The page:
If you live in North America, there’s a good chance you know someone named Josh.
He might be a friend, a relative, a neighbour or a coworker. He might fix your car, teach your kids or write stories in your news feed.
If you do know a Josh, know that he just missed the chance of a lifetime — a chance to fight hundreds of other Joshes for the right to call himself the best of his name.
A horde of Joshes gathered at a park in Lincoln, Neb., on Saturday in hopes of winning the title of Best Josh, in a friendly battle royale that started with a tongue-in-cheek meme on Facebook last year.
Some Joshes came dressed as Jedi, superheroes or warriors. Others proudly wore their names on custom T-shirts. All of them came armed with pool noodles for the epic duel, which kicked off at high noon in front of spectators and several local TV cameras.
Onlookers and fallen Joshes chanted “Josh! Josh! Josh!” as participants whacked each other with foam weapons until only a handful of Joshes remained.
In the end, it was not the biggest, strongest or smartest Josh who won the day. It was a five-year-old boy named Josh Vinson Jr., son of another Josh, who took home the title.
Organizers nicknamed him “Little Josh” and crowned him their champion after the fight. They even gave him a Burger King crown that was a bit too big for his head.
They also got him to sign a can of corn for reasons unknown.
But Little Josh wasn’t the only winner on Saturday.
Arizona college student Josh Swain (i.e. Josh Swain Prime) defeated several other Josh Swains in an epic Rock-Paper-Scissors duel to claim the title of Best Josh Swain, capping a viral challenge that he started last year with a group message on Facebook.
Josh Swain Prime messaged several other Josh Swains out of the blue last year and proposed they meet for the duel that ultimately happened on Saturday.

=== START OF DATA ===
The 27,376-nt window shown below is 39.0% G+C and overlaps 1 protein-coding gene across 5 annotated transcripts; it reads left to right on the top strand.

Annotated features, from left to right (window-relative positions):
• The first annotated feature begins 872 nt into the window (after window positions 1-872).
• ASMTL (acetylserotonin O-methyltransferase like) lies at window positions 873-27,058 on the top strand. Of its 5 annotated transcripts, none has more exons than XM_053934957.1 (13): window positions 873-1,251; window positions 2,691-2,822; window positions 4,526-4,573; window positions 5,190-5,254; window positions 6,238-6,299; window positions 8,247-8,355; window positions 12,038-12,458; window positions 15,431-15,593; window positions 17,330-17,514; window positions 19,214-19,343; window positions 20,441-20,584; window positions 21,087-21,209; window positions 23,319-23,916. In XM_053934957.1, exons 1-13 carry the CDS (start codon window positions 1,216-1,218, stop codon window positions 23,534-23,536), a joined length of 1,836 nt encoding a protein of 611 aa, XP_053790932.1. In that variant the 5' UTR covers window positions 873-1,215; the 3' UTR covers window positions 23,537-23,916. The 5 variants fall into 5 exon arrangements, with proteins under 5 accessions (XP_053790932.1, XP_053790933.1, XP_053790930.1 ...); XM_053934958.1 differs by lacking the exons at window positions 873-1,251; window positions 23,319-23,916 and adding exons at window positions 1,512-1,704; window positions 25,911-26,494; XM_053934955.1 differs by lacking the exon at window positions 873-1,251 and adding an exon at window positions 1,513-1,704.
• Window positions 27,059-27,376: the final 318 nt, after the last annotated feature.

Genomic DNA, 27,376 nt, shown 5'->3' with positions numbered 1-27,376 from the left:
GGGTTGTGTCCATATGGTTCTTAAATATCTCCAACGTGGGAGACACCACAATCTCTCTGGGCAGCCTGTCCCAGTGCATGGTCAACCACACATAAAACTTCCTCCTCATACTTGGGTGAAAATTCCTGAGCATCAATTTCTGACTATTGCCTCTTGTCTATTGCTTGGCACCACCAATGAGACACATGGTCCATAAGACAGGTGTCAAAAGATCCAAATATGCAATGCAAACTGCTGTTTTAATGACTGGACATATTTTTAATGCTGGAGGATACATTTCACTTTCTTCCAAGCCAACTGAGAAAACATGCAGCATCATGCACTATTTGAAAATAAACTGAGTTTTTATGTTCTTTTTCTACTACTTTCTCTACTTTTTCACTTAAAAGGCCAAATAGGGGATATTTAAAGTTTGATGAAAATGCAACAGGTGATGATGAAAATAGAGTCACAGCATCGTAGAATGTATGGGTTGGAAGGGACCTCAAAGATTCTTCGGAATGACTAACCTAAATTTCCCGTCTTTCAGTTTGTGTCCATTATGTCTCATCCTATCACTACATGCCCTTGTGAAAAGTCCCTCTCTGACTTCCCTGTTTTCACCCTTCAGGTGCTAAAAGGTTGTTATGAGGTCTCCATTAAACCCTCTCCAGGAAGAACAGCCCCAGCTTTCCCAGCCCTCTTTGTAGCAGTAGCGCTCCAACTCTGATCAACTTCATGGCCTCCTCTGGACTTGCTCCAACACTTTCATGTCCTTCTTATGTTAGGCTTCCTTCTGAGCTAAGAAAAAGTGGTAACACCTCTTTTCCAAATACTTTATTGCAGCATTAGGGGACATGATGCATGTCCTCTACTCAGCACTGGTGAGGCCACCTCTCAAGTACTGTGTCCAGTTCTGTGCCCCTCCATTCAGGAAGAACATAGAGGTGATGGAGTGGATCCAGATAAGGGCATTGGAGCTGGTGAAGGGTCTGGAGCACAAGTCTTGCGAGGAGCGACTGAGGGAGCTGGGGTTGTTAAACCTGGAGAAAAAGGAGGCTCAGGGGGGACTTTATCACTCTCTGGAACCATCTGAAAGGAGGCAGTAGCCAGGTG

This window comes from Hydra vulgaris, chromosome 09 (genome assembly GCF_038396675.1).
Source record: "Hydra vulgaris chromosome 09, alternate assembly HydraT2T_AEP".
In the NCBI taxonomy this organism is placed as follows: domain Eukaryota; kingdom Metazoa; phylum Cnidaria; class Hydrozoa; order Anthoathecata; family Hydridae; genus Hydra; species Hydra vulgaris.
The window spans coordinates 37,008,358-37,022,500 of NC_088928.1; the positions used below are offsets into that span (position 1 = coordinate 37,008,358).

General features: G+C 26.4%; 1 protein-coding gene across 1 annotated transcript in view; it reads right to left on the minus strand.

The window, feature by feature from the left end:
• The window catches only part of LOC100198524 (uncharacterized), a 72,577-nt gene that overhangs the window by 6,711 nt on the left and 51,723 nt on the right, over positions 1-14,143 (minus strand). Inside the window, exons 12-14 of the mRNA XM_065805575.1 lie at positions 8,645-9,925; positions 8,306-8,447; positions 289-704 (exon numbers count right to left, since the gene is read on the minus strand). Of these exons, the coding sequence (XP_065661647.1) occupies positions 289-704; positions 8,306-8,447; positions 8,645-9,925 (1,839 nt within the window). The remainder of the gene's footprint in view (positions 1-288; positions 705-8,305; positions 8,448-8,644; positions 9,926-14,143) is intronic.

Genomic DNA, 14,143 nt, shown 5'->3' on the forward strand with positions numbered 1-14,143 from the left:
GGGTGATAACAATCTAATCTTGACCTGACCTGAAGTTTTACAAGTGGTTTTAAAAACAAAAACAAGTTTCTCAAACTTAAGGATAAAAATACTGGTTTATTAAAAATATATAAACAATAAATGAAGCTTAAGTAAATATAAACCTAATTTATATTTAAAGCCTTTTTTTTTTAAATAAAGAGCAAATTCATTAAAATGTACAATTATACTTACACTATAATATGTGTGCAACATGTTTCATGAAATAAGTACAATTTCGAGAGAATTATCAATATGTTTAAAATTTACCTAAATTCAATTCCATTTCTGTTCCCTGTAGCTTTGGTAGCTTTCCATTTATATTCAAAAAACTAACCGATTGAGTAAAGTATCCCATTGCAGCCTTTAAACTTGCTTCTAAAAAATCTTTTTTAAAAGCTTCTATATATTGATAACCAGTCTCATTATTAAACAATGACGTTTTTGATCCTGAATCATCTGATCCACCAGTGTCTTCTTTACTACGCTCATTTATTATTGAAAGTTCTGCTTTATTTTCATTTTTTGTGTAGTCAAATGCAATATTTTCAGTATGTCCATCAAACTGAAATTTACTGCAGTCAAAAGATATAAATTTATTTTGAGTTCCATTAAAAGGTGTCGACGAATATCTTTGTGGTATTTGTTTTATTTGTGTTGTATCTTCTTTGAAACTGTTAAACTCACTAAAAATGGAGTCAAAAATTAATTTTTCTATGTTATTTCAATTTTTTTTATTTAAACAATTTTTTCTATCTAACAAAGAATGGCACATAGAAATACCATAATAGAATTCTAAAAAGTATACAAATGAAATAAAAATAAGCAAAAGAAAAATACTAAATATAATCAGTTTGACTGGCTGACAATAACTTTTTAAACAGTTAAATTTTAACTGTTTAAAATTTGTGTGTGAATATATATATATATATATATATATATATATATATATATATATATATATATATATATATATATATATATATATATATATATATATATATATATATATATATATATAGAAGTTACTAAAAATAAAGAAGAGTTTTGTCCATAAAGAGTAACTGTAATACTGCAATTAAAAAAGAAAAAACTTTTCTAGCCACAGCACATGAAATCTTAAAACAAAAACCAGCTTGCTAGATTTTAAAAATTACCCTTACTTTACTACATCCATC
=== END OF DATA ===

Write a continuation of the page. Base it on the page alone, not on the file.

“Whoever wins gets to keep the name, everyone else has to change their name,” he wrote at the time. “You have a year to prepare.”
The tongue-in-cheek challenge eventually ballooned into a Storm Area 51-type event, drawing hundreds of Joshes from across the United States — though the COVID-19 pandemic prevented Canadian Joshes from joining the fray.
Josh Swain Prime says he came up with the idea after struggling to get a handle with his name on social media.
“For a long time I’ve gone on Twitter and Instagram and I’ve tried to get the handle of just ‘Josh Swain’ and it’s always been taken,” he told Nebraska broadcaster KLKN. “One day I was like, ‘All right, we can fix this.'”
Swain Prime says he put out the call on social media because he was bored. He never expected it to spread widely and become a real-world showdown, but he felt compelled to set it up when he saw the interest. He also used the event to raise nearly US$12,000 for a Nebraska children’s hospital.
“I didn’t expect the whole internet to take it and start contacting every ‘Josh’ they knew,” he said. “I did not expect people to be as adamant about this as they are right now.”
Most Joshes in the United States are between 10 and 40 years old, so it’s no wonder so many showed up.
Joshua was one of the most popular baby names in the United States from roughly 1980-2010, according to data from the U.S. Social Security Administration. It was one of the top five most common names through much of that period, although its popularity has dipped over the last decade.
It’s unclear whether there will be more Josh fights in the future, or if the contest will spread to other countries.
One source within the Josh community told Global News that Saturday’s results are inconclusive at best. He said that the pandemic limited the potential competitors, and that the best Josh might not even be an American.
The best Josh might, in fact, be a Canadian — though there’s only one way to know for sure.
— With files from The Associated Press